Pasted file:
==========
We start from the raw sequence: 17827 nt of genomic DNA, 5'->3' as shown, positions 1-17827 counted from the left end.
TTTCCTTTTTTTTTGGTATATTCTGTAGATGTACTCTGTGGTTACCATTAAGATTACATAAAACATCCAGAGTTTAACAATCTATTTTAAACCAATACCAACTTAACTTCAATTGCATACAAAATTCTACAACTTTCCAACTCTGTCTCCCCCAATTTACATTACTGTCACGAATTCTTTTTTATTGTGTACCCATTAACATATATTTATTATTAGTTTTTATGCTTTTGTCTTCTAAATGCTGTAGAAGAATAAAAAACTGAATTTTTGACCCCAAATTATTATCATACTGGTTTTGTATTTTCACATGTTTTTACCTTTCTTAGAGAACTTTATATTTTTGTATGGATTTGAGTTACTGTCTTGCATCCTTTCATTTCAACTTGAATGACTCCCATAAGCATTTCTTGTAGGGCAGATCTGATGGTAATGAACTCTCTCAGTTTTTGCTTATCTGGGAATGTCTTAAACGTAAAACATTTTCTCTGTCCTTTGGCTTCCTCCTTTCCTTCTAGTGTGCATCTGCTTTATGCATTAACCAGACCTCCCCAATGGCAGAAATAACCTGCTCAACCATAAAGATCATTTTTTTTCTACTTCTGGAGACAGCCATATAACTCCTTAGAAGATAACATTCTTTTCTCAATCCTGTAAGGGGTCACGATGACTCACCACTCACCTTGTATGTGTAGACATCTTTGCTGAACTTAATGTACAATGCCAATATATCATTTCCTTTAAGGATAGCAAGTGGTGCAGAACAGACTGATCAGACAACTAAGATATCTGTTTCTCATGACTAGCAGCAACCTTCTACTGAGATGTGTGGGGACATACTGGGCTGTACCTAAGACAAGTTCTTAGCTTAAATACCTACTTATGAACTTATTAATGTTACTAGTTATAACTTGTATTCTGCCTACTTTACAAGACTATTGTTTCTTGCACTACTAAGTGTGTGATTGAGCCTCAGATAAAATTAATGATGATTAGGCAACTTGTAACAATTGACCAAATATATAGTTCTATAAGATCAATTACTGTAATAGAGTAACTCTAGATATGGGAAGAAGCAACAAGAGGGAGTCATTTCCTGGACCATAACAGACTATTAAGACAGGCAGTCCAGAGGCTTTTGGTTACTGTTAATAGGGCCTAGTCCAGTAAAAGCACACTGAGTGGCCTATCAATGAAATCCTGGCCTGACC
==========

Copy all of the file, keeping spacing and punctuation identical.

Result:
We start from the raw sequence: 17827 nt of genomic DNA, 5'->3' as shown, positions 1-17827 counted from the left end.
TTTCCTTTTTTTTTGGTATATTCTGTAGATGTACTCTGTGGTTACCATTAAGATTACATAAAACATCCAGAGTTTAACAATCTATTTTAAACCAATACCAACTTAACTTCAATTGCATACAAAATTCTACAACTTTCCAACTCTGTCTCCCCCAATTTACATTACTGTCACGAATTCTTTTTTATTGTGTACCCATTAACATATATTTATTATTAGTTTTTATGCTTTTGTCTTCTAAATGCTGTAGAAGAATAAAAAACTGAATTTTTGACCCCAAATTATTATCATACTGGTTTTGTATTTTCACATGTTTTTACCTTTCTTAGAGAACTTTATATTTTTGTATGGATTTGAGTTACTGTCTTGCATCCTTTCATTTCAACTTGAATGACTCCCATAAGCATTTCTTGTAGGGCAGATCTGATGGTAATGAACTCTCTCAGTTTTTGCTTATCTGGGAATGTCTTAAACGTAAAACATTTTCTCTGTCCTTTGGCTTCCTCCTTTCCTTCTAGTGTGCATCTGCTTTATGCATTAACCAGACCTCCCCAATGGCAGAAATAACCTGCTCAACCATAAAGATCATTTTTTTTCTACTTCTGGAGACAGCCATATAACTCCTTAGAAGATAACATTCTTTTCTCAATCCTGTAAGGGGTCACGATGACTCACCACTCACCTTGTATGTGTAGACATCTTTGCTGAACTTAATGTACAATGCCAATATATCATTTCCTTTAAGGATAGCAAGTGGTGCAGAACAGACTGATCAGACAACTAAGATATCTGTTTCTCATGACTAGCAGCAACCTTCTACTGAGATGTGTGGGGACATACTGGGCTGTACCTAAGACAAGTTCTTAGCTTAAATACCTACTTATGAACTTATTAATGTTACTAGTTATAACTTGTATTCTGCCTACTTTACAAGACTATTGTTTCTTGCACTACTAAGTGTGTGATTGAGCCTCAGATAAAATTAATGATGATTAGGCAACTTGTAACAATTGACCAAATATATAGTTCTATAAGATCAATTACTGTAATAGAGTAACTCTAGATATGGGAAGAAGCAACAAGAGGGAGTCATTTCCTGGACCATAACAGACTATTAAGACAGGCAGTCCAGAGGCTTTTGGTTACTGTTAATAGGGCCTAGTCCAGTAAAAGCACACTGAGTGGCCTATCAATGAAATCCTGGCCTGACC